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How did you start your career in manufacturing?

I am a middle school student and I took a quiz in class that told me manufacturing would be a good career choice for me. #school #student #graduate-school #high-school-classes #college #manufacturing


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Karla’s Answer

Hi Donovan, interesting that you’re quiz suggested manufacturing. Welcome to the club! I have been working in the food and beverage manufacturing industry for over 2 years now. It wasn’t exactly what I thought I would go into when going to college, but it actually is a rewarding and challenging industry.
If you like fast paced work, problem solving, and don’t want to experience the same old thing every day, I agree with the quiz that manufacturing is for you!

I got a degree in process engineering in college and one summer, I interned with a well-known soda manufacturer. I loved working with a large team of people that worked together to produce as much output as possible to meet customer demand. One thing about manufacturing is that it is part of the supply chain, meaning it is a fairly reliable job depending on the company you’re working with. I was deemed an “essential” worker all throughout the pandemic and was able to carry on with work with little to no change in my way of life. People have called the supply chain, “pandemic proof” – as there will always be customers who require what you are producing.

As far as the job itself, it depends which side of manufacturing you want to get involved in. There is a quality side, which focuses on defects or food safety and there is a machinist side that focuses on the technical details of how to best take care of the machines. If you want to be a supervisor or manager – both require a degree in STEM of some sort.

Another great advantage of being in a reliable manufacturing job is that things are always changing. A push to become more efficient and competitive keeps you and your company always looking for the next big thing to stay on top. This can mean completely automated machines, (think autonomous vehicles), going paperless etc.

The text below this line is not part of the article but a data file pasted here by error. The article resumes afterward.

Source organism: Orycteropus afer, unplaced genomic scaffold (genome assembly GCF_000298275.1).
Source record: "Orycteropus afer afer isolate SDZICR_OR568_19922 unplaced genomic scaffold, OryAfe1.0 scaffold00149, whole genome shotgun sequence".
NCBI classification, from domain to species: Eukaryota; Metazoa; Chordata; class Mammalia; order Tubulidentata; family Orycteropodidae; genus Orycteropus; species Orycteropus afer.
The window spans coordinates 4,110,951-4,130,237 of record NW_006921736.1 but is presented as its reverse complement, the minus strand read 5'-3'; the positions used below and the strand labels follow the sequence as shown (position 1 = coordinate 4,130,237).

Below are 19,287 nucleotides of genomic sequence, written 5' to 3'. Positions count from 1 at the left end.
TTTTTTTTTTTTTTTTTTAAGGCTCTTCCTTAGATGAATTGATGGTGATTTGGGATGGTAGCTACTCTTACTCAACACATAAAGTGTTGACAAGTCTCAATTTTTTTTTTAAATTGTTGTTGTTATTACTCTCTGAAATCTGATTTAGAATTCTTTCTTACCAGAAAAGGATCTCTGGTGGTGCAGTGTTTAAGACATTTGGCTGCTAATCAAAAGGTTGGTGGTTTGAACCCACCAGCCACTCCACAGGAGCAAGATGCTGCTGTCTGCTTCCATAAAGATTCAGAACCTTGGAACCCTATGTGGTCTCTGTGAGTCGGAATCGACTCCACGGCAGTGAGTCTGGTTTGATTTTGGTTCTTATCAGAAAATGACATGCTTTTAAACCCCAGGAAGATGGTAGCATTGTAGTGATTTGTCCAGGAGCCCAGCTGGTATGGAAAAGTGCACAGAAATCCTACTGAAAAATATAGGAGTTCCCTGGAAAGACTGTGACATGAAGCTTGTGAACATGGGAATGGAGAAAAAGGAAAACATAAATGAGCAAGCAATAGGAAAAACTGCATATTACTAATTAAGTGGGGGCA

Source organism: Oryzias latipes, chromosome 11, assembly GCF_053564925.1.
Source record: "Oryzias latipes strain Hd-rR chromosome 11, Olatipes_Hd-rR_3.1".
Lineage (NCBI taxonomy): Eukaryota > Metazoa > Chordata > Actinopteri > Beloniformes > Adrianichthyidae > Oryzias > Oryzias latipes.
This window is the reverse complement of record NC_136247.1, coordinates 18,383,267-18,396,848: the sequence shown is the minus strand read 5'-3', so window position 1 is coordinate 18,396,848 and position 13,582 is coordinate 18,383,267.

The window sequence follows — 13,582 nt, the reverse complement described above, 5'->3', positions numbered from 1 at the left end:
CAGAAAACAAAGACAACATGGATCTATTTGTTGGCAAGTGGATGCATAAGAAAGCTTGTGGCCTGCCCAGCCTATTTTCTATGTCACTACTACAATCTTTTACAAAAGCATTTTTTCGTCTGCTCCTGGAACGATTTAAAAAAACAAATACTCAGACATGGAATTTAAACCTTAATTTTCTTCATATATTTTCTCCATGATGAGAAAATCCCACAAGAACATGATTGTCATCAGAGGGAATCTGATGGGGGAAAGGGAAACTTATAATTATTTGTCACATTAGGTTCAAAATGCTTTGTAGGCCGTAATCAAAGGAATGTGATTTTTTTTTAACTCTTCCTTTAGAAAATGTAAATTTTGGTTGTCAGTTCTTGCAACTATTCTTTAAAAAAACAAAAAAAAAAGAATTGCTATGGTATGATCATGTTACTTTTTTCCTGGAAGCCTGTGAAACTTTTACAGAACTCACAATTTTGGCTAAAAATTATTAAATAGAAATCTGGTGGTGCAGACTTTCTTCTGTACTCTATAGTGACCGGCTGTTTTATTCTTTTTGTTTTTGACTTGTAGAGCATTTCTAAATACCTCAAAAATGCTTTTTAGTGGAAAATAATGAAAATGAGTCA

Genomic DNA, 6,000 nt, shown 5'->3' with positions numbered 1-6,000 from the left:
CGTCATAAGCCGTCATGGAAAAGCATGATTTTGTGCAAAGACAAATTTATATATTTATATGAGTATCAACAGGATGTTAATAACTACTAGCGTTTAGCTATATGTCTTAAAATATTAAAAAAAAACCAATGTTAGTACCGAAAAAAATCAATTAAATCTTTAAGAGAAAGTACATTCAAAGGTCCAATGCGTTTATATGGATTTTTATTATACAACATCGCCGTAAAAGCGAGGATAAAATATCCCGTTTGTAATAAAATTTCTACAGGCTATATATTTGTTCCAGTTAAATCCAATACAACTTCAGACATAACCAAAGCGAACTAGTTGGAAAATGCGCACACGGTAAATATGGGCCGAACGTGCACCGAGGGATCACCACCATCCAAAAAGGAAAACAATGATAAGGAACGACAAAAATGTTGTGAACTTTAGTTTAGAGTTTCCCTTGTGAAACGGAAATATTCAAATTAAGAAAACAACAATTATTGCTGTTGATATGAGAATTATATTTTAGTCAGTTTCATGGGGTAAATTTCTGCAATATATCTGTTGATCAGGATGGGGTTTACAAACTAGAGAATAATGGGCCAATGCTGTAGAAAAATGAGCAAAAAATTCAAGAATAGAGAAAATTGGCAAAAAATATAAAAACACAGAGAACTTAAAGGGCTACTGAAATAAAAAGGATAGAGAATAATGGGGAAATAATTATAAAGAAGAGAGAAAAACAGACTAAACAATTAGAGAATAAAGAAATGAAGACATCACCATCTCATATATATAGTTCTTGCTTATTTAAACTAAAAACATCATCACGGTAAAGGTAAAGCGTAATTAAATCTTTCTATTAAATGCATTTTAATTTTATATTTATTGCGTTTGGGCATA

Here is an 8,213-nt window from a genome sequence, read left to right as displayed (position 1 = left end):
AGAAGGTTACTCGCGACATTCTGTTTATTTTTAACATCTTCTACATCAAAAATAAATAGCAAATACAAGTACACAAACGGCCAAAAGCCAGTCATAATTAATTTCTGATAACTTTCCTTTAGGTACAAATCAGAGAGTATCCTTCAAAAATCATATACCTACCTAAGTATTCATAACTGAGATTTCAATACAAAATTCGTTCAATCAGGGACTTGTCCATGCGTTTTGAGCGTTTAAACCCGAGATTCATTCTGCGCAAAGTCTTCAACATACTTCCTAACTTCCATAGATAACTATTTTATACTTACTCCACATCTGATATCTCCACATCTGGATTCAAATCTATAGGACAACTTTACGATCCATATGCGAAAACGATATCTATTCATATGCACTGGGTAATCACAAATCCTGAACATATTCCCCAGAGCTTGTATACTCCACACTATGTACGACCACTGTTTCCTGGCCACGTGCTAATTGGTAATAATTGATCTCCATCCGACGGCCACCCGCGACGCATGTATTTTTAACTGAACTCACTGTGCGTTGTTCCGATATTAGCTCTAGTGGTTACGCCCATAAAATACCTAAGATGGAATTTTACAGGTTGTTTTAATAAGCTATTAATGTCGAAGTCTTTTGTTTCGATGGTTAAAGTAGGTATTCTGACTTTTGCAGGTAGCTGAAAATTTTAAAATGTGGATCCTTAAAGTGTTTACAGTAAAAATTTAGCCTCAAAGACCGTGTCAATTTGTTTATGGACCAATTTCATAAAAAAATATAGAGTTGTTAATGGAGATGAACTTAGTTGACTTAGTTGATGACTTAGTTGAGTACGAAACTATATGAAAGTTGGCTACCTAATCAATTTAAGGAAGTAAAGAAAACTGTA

It is definitely a fast-paced environment and often times you have to think on your feet to solve problems, also known as “fire-fighting” - but this can be the same in any industry. At my hiring interview, my boss warned me that this type of work is not for the “faint of heart”. He wasn’t lying, so keep that in mind!

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Owen’s Answer

First, try to decide what kind of manufacturing you think you would like to be involved with: i.e. furniture, hi tech, automobiles, etc. If possible try to decide what part of manufacturing you would like to work in: management in the manufacturing process it self or behind the scenes. Maybe you would be happy just working on the assembly line assembling the product; you might want to work in the purchasing department ordering the parts that make up the final product; you might want to work behind the scenes as a bookkeeper; you might want to be in sales, or advertising. Then, through books and articles start reading about that type of manufacturing and if you have a company like that in your area, maybe they would let you work there during the summer, even part time. If there is no company in your area like that then work for any manufacturing company during your summer, even part time, just so you can learn about manufacturing and get some experience.

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Hector’s Answer

Donovan, when I started, I worked for the Federal Government, specifically for specifications and standards. Due to a series of personal events, I had to return to Puerto Rico, back in the 70's, the manufacturing environment was in full swing. So, I started working as a buyer and later moved to work in an electronics factory. Since then, I have not stopped, and I have enjoyed it immensely.

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